Jan 10, 2022 - Energy & Environment

U.S. had its second-highest total of billion dollar climate disasters in 2021

Image of a house burning during a wildfire in Colorado.
A home burns in the Centennial Heights neighborhood of Louisville, Colo., on Dec. 30, 2021. Photo: Marc Piscotty/Getty Images

Last year featured the second-highest number of billion-dollar weather and climate disasters on record in the contiguous U.S., according to the National Oceanic and Atmospheric Administration (NOAA).

Why it matters: The extreme events of 2021 affected the public health of millions of Americans, destroyed homes and upended livelihoods, and demonstrated the escalating human and financial costs of global warming.

The big picture: During 2021, the contiguous U.S. average temperature was 2.5°F above the 20th century average, which ranked in the top 5 warmest years in the 127 years of record-keeping, NOAA found.

  • The Lower 48 states also had its warmest December on record, NOAA found, with an average temperature that was a staggering 6.7°F above average, beating the previous record in December 2015.
  • The six warmest years have all occurred since 2012. Maine and New Hampshire had their second-warmest year on record, while another 19 states had a top-5 warmest year, the agency stated.
  • Extreme weather events, supercharged by climate change, were relentless, with the tally on the billion-dollar disaster list added to all the way to Dec. 30.
  • A total of 20 separate billion-dollar weather and climate disasters killed at least 688 people last year. This was the most disaster-related deaths for this region since the tornado-filled year of 2011.

Details: The 20 separate billion-dollar disasters rank 2021 in second place for the highest number of disasters seen in a single year, behind 2020, which had 22 such events. The cost of these disasters last year was higher than in the 2020 record year, in addition to the death toll.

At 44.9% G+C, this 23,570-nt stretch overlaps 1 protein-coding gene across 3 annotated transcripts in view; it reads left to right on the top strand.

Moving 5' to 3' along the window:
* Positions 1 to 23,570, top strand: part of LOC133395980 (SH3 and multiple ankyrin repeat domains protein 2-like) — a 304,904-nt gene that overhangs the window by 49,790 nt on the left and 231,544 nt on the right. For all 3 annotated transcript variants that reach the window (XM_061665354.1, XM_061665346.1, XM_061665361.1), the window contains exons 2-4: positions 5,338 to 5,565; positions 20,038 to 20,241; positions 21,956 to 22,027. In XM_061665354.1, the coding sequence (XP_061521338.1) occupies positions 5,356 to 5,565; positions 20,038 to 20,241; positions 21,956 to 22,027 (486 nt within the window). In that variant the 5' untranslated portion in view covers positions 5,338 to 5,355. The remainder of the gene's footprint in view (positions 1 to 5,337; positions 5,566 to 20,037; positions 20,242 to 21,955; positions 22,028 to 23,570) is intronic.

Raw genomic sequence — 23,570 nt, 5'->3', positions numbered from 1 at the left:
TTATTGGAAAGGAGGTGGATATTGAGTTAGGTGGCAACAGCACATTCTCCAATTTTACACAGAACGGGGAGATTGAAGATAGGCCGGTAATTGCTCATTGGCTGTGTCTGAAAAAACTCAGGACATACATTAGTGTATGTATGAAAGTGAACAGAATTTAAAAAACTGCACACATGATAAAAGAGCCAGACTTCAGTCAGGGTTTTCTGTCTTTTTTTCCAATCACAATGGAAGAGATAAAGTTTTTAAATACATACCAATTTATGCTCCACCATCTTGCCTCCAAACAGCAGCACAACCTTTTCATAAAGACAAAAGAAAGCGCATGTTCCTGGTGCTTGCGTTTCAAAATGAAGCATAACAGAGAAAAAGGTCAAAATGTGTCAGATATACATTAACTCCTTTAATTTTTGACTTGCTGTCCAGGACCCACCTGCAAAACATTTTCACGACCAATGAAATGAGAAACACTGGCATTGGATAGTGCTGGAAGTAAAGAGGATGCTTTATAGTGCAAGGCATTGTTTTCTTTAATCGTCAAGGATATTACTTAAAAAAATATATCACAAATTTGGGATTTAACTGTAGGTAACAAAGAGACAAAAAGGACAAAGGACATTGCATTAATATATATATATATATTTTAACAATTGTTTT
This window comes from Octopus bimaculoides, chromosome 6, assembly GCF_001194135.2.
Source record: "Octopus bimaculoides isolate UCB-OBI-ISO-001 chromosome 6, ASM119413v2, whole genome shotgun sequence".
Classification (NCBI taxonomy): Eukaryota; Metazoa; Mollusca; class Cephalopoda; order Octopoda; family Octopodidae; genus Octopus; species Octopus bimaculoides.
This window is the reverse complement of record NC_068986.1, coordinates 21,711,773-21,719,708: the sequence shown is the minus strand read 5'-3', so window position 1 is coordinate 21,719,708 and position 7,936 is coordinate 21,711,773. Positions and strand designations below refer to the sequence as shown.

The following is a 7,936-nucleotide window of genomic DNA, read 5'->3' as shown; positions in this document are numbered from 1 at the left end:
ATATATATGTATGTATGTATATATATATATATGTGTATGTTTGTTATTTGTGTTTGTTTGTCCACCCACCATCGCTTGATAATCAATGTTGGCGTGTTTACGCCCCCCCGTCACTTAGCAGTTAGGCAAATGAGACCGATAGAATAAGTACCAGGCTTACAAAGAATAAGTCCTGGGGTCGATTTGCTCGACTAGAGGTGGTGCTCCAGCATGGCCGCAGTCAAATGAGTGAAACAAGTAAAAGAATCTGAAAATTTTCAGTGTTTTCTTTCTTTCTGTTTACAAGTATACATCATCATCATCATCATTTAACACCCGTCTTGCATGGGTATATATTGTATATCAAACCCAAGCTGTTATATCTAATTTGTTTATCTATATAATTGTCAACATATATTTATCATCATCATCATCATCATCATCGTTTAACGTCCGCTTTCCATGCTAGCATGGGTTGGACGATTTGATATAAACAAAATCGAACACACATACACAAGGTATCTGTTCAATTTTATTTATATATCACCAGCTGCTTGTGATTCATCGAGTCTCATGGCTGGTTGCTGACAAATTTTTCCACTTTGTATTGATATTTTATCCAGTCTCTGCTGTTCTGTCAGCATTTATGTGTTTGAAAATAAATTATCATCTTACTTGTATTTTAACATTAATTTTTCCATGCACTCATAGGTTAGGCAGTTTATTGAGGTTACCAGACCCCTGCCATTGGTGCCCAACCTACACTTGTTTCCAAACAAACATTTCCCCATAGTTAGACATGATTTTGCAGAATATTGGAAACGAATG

• The list of billion-dollar events in 2021 includes: The Texas deep freeze, Western wildfires (including the Colorado grassfire on Dec. 30), the Pacific Northwest heat wave, four landfalling tropical storms and hurricanes, and 8 severe weather events.
  • Notably, the severe weather events included the unusual December derecho in the Midwest, which set a record for the highest number of hurricane-force wind reports reported in a single day.

Context: Long-term trends in billion-dollar disasters show an increase over time, which is related in part to climate change-related trends in extreme events. But global warming is unlikely to be causing the entire uptick. Instead, a growing, sprawling population is also to blame for putting more homes and businesses in harms way.

  • Since NOAA's billion-dollar event database began 42 years ago, the country has seen about $2 trillion in damages, with more than 15,000 fatalities. The 2010s brought costs of $858.4 billion, compared to just $187.2 billion during the 1980s, when adjusted for inflation.
  • According to NOAA, 2021 is the seventh straight year to feature 10 or more billion-dollar weather and climate disaster events.
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